Lee’s Summit’s council members, as leaders of one of Missouri’s larger cities, decided to urge legislators in the Capitol to fix the state’s transportation funding crisis, passing a resolution and sending it to the Capitol.
It landed like a lead blimp.
Rep. Mike Cierpiot, assistant majority floor leader in the Missouri House, said he’d talked with a few legislators about the idea.
“I don’t think it has much chance,” Cierpiot said last week. “I appreciate (the council) trying to at least get the ball rolling.”
No one has stepped up to sponsor such a bill, he said.
Lee’s Summit is Missouri’s sixth most populous city as measured by the 2010 Census, and Councilman Derek Holland thought a blend of tax increases to fund transportation might succeed with voters, who in August rejected a three-quarter-cent sales tax. He persuaded the council to endorse these increases earmarked for transportation of:
▪ a quarter-cent sales tax.
▪ fuel tax increase of 5 cents on gasoline and a 7-cent tax on diesel.
▪ a 50-cent fee on monthly utility bills.
The proposal was to help fill a $160 million gap the Missouri Department of Transportation predicts for 2017, which would force it to mostly cut back to basic maintenance of primary routes and face a shortfall where it couldn’t match federal grants.
Cierpiot said state legislatures across the U.S are grappling with the same problem.
He noted that at one time when gasoline was about 17 cents a gallon, it nearly equaled the miles per gallon of his car. Now with improvements in efficiency, vehicles can go twice as far on a gallon of fuel, but Missouri’s tax is still $17.3 on gasoline or diesel.
And battery technology is on the cusp of creating a much larger market for electric cars, he said.
He said it’s premature to decide on how to revamp Missouri’s transportation funding. It might be better to wait to get a clear picture on where technology is going and what voters expect.
“A few short years from now we’ll be back at the table again as far as fuel taxes for vehicles that use the road,” Cierpiot said.
Rep. Gary Cross agreed that electric cars are a future concern and that a fuel tax increase might be a short-term fix. Cross said transportation is vital to commerce, so he is open to some way to enhance funding.
“I just can’t tune it out,” Cross said.
One bill introduced in the General Assembly would raise the fuel tax incrementally.
In February, State Sen. Doug Libla proposed a 6-cent fuel tax increase, raising it by 2 cents this year, then an additional 2 cents next year and again a third year. After that, it would increase automatically, adjusted for inflation.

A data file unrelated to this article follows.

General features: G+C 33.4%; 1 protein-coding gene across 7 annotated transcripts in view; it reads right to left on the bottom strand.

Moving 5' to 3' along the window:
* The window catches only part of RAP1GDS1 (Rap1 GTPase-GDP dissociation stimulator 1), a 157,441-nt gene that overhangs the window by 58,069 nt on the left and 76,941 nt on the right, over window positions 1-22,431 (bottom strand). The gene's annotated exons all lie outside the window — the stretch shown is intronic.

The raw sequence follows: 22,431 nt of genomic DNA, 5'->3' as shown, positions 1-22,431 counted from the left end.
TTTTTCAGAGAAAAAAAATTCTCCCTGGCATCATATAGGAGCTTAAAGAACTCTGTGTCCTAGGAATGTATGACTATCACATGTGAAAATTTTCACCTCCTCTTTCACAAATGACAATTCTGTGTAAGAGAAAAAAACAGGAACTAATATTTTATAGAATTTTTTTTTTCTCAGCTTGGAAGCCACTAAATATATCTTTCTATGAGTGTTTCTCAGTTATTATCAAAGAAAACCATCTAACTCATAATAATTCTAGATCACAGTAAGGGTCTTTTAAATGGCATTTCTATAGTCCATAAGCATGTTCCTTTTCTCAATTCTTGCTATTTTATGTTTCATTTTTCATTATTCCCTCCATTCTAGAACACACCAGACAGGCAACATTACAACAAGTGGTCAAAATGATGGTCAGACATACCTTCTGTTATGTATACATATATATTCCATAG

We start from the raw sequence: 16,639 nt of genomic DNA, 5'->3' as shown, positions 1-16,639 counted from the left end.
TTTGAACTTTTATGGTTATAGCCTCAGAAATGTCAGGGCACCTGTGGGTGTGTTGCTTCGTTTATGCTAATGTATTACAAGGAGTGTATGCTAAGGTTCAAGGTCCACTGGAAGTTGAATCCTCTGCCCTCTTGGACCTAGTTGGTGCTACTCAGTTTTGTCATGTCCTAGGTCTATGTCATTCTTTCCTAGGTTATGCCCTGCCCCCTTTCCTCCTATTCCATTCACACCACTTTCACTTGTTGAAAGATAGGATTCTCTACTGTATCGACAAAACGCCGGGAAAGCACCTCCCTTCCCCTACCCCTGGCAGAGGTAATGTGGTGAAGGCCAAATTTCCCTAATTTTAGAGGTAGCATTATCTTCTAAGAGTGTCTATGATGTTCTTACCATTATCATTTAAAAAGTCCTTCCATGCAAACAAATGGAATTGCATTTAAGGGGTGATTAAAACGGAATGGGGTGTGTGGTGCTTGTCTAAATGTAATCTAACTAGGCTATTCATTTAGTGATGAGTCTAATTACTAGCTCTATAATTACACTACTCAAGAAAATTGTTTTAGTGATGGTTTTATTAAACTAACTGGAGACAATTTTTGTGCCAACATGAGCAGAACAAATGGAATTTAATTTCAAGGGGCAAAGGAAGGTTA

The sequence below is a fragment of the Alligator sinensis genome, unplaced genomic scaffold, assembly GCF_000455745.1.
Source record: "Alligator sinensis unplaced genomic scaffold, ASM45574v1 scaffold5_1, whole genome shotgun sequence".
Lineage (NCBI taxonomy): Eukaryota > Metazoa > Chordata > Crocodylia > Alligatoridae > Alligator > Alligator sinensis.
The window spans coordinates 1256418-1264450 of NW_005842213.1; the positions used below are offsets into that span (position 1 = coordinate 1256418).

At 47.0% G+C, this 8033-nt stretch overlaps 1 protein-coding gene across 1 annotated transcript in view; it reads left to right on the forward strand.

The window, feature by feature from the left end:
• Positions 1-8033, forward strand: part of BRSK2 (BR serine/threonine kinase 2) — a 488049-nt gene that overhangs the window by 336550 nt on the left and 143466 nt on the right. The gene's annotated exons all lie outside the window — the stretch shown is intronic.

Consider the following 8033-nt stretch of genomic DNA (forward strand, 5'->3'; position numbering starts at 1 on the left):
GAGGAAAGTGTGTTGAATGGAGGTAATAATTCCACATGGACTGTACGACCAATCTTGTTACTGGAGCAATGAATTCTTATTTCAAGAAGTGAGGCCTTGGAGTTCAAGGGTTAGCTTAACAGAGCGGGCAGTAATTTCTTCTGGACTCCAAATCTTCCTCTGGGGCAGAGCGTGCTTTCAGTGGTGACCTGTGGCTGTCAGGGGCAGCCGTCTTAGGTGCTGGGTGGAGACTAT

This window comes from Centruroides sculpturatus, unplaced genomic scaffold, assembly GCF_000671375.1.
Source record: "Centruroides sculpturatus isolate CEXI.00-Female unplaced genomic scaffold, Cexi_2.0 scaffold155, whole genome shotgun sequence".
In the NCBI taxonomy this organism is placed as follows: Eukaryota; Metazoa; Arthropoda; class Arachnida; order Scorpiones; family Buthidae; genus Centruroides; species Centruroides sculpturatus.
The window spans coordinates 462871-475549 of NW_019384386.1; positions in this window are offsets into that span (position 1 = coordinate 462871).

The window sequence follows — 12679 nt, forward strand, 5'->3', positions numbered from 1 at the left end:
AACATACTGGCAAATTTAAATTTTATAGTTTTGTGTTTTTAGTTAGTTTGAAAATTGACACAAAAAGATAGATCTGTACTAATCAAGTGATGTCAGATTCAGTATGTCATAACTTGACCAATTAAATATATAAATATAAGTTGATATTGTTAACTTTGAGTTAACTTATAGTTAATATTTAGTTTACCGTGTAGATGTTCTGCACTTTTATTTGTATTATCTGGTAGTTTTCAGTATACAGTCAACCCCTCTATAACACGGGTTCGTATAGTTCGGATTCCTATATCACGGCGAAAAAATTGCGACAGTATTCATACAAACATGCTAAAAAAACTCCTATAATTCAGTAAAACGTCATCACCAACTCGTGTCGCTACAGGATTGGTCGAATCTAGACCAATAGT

That proposal doesn’t require voter approval, because it would be under the cap the Hancock Amendment set for increases allowed due to inflation. Libla represents eight counties in the southeast section of the state.
That would at least give Missouri money to capture federal transportation money it could lose because it can’t match grants.
Cierpiot said no one on the House side had proposed a similar bill.
Sen. Will Kraus, who represents Lee’s Summit, said that bill would raise about $80 million, but he didn’t know if it could pass.
He said that transportation is a vital part of state responsibilities, but that voters had spoken on the tax increase.
“I’m not likely to vote for a tax increase. I believe we’re taxed enough,” Kraus said.
The council itself wasn’t in complete accord on the resolution, voting 5 to 2 on Feb. 19, with Councilman Allan Gray absent.
Council members Bob Johnson and David Mosby voted no.
Mosby said he’d support a resolution urging legislators to find a way to finance transportation projects, but he didn’t want to include a specific list of taxes.
Johnson said he wanted an alternative for financing transportation, saying instead the council should call for the repeal of a $700 million income tax cut passed by the General Assembly. Those tax cuts mostly benefit wealthy individuals and corporations, although average taxpayers will get about a $30 tax break, he said.
Holland said Wednesday he’d spoken with several legislators. He said that he thinks the loss of the previous sales tax election combined with Republicans controlling the General Assembly and Democratic governor, might cause the issue to stall until after the next election. He said at least the city was getting some discussion going.
“I don’t think it will get much traction this year,” Holland said. “I talked to a few (legislators). It’s just not there.”